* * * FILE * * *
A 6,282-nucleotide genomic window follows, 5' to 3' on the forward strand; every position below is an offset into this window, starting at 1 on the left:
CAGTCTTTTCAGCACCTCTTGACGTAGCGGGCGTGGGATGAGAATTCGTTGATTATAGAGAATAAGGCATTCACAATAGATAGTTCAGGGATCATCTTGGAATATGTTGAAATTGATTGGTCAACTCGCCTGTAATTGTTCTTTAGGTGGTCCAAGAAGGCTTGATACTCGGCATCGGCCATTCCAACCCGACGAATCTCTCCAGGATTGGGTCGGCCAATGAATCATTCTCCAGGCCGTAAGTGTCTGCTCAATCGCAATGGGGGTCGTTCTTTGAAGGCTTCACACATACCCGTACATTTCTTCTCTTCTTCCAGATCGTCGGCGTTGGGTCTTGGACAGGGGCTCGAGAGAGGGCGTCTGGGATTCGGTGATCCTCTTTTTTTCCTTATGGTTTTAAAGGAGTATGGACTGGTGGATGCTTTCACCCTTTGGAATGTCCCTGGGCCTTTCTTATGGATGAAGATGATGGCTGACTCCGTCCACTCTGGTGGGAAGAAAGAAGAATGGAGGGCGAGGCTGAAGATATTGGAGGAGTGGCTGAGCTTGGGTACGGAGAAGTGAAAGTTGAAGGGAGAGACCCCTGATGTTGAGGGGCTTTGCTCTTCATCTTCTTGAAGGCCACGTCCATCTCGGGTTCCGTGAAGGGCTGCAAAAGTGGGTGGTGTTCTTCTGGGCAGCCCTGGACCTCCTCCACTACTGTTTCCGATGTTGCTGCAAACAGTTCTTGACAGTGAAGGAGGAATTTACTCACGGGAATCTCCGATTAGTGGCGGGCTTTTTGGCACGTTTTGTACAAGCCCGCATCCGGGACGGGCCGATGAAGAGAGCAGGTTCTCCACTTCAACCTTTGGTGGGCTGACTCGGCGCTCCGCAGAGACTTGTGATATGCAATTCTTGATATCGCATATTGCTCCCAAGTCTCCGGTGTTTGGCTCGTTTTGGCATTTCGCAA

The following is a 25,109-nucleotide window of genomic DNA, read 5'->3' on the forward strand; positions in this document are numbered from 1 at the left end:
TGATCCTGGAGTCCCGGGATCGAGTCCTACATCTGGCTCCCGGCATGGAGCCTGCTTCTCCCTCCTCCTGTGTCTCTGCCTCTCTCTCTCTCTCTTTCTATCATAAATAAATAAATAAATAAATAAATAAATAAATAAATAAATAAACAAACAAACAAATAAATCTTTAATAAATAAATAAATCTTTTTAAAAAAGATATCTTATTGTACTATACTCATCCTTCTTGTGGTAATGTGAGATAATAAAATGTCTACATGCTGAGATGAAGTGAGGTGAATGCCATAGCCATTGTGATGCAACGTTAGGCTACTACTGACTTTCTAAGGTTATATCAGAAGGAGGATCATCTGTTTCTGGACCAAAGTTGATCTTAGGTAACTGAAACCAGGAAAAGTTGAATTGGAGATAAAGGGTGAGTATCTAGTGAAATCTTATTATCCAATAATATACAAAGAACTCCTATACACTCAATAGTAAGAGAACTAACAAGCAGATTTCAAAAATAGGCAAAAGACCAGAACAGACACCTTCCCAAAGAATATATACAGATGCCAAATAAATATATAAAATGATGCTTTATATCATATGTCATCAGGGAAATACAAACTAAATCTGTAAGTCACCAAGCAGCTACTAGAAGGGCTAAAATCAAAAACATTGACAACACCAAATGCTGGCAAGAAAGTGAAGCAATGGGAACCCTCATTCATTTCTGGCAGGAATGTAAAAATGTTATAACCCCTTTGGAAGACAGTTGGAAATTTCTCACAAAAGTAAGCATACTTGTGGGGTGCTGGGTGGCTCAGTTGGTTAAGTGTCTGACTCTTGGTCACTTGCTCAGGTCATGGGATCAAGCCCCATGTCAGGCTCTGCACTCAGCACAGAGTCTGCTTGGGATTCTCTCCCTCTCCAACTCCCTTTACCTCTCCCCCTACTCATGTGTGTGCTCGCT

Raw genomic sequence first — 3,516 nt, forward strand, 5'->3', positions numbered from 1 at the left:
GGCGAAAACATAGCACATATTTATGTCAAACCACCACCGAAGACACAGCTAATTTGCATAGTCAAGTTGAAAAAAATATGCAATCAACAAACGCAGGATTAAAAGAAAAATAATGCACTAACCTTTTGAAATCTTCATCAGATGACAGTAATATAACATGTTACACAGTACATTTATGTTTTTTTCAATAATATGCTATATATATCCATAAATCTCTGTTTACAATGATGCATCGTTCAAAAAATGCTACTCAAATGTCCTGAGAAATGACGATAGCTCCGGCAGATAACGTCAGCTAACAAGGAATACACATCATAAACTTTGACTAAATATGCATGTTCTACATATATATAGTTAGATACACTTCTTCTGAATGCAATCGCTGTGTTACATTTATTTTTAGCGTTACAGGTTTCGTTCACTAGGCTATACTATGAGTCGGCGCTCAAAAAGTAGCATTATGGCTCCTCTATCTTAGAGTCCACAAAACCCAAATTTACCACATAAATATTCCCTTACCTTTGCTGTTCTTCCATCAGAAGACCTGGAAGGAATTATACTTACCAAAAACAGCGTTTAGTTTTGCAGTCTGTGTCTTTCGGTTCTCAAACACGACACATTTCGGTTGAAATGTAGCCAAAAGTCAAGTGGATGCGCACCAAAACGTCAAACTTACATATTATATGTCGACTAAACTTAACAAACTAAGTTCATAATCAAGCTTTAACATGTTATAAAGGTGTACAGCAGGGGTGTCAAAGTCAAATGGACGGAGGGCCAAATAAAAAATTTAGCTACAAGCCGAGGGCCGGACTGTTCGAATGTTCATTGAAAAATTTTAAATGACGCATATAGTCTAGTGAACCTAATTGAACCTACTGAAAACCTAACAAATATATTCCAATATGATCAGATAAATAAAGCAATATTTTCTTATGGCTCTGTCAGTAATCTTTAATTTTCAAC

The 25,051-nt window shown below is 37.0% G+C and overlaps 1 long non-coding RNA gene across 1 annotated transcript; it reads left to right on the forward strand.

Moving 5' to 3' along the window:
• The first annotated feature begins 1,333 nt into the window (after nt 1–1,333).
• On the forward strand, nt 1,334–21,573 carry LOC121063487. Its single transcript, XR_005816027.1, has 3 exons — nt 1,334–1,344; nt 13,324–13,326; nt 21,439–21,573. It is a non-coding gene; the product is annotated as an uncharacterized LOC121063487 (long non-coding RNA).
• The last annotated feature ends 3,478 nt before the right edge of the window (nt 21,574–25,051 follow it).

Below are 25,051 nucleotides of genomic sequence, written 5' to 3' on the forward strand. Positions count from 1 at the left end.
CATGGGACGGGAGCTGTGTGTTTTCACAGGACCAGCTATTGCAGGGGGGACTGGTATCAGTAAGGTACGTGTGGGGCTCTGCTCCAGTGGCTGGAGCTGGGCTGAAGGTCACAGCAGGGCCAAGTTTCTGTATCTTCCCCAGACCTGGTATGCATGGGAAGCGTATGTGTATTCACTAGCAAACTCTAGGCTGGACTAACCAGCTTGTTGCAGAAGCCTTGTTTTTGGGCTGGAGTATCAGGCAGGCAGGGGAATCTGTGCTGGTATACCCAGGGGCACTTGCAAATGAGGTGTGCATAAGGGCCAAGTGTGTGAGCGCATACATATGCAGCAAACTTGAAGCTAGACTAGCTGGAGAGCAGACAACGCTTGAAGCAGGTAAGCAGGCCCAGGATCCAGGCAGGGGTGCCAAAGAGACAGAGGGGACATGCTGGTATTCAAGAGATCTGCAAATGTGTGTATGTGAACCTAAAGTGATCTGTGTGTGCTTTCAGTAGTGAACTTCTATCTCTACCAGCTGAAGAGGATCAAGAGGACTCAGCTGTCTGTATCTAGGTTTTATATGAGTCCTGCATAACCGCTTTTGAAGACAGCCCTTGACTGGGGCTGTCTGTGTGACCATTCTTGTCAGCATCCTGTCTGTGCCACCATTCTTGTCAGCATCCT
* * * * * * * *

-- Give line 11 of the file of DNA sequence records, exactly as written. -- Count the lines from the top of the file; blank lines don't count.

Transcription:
• The last annotated feature ends 3,478 nt before the right edge of the window (nt 21,574–25,051 follow it).